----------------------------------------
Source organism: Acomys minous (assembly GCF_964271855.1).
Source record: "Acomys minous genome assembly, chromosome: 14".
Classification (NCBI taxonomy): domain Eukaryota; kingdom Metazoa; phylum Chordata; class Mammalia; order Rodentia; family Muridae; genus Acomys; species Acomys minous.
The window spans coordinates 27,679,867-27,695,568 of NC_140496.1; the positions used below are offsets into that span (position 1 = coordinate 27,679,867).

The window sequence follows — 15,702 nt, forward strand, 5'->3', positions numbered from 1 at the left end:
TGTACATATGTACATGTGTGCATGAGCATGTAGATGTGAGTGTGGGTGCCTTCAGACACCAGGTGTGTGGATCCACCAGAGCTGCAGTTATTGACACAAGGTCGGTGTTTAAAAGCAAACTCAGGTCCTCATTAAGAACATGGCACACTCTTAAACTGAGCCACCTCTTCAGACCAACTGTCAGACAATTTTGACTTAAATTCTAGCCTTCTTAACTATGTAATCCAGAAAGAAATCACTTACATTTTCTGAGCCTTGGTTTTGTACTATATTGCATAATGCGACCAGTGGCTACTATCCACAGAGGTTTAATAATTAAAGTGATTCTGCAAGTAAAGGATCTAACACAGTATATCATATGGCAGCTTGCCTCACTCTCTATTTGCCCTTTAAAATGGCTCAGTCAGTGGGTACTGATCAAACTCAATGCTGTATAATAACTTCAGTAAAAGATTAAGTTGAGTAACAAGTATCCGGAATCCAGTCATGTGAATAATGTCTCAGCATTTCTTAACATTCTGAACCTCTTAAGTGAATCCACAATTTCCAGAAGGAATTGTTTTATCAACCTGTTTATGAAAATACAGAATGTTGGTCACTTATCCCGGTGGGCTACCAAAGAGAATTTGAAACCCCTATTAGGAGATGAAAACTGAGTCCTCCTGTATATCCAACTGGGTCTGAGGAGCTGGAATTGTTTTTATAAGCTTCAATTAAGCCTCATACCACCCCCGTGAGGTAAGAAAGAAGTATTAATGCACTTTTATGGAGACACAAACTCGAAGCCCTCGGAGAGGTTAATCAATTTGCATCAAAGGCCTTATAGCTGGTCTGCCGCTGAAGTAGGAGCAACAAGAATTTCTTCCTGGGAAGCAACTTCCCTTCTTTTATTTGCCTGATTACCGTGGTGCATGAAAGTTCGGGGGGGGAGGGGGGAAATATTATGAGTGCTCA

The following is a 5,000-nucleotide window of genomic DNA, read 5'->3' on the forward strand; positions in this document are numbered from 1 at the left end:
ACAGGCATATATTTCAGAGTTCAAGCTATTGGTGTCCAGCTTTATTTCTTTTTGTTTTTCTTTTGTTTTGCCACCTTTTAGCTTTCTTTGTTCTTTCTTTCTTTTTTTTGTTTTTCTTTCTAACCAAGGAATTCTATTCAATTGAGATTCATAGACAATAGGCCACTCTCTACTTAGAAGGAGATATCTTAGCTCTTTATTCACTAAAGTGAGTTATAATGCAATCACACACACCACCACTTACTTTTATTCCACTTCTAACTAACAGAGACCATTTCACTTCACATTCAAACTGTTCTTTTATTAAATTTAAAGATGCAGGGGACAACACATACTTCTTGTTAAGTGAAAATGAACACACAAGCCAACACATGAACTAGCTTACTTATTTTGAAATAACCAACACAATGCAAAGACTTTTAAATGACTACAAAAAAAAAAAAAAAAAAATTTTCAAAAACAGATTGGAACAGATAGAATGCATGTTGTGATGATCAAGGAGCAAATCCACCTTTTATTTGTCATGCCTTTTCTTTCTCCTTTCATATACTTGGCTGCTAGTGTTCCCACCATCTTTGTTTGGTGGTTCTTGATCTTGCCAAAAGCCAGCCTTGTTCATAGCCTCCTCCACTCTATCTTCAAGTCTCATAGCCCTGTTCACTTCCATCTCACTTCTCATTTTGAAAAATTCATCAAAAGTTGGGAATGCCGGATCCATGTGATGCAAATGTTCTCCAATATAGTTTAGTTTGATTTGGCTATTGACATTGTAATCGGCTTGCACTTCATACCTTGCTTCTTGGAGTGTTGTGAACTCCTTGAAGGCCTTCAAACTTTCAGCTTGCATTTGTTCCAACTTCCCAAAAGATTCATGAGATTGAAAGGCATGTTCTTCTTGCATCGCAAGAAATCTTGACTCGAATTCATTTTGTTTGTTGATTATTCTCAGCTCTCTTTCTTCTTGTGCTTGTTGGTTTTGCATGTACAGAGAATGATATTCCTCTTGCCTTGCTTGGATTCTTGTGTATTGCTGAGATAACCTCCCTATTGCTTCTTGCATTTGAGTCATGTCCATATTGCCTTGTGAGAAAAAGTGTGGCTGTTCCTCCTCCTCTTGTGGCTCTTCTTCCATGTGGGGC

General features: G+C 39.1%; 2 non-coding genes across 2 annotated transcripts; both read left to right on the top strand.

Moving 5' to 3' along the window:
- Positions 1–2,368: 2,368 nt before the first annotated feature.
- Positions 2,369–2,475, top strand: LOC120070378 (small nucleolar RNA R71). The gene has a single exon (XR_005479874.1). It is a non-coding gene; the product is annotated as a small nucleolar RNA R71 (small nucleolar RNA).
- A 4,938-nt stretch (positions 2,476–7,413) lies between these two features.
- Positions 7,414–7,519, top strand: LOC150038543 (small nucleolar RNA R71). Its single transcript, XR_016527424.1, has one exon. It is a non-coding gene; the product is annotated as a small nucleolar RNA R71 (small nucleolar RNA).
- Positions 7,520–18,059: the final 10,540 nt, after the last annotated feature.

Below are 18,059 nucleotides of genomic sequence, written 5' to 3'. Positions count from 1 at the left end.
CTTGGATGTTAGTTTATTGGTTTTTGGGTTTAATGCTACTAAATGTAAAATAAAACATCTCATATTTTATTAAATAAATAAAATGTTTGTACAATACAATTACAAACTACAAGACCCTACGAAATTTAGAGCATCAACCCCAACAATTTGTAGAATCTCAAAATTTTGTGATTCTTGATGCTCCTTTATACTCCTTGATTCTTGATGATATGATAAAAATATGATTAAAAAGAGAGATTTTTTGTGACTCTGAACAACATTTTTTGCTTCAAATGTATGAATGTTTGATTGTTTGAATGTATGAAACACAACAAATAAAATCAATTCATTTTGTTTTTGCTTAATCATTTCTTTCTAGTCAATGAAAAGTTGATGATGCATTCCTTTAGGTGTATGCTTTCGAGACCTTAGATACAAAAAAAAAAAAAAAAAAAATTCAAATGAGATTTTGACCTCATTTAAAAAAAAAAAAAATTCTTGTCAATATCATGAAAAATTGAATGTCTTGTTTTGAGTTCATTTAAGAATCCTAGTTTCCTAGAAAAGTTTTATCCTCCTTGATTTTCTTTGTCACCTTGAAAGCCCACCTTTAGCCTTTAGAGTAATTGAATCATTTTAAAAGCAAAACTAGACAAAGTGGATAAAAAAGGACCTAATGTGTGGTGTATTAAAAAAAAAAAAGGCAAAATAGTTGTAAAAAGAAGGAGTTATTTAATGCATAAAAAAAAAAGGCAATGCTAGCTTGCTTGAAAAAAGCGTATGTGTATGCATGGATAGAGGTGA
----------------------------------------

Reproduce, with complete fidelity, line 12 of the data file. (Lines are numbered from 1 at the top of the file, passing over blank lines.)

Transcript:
- Positions 2,369–2,475, top strand: LOC120070378 (small nucleolar RNA R71). The gene has a single exon (XR_005479874.1). It is a non-coding gene; the product is annotated as a small nucleolar RNA R71 (small nucleolar RNA).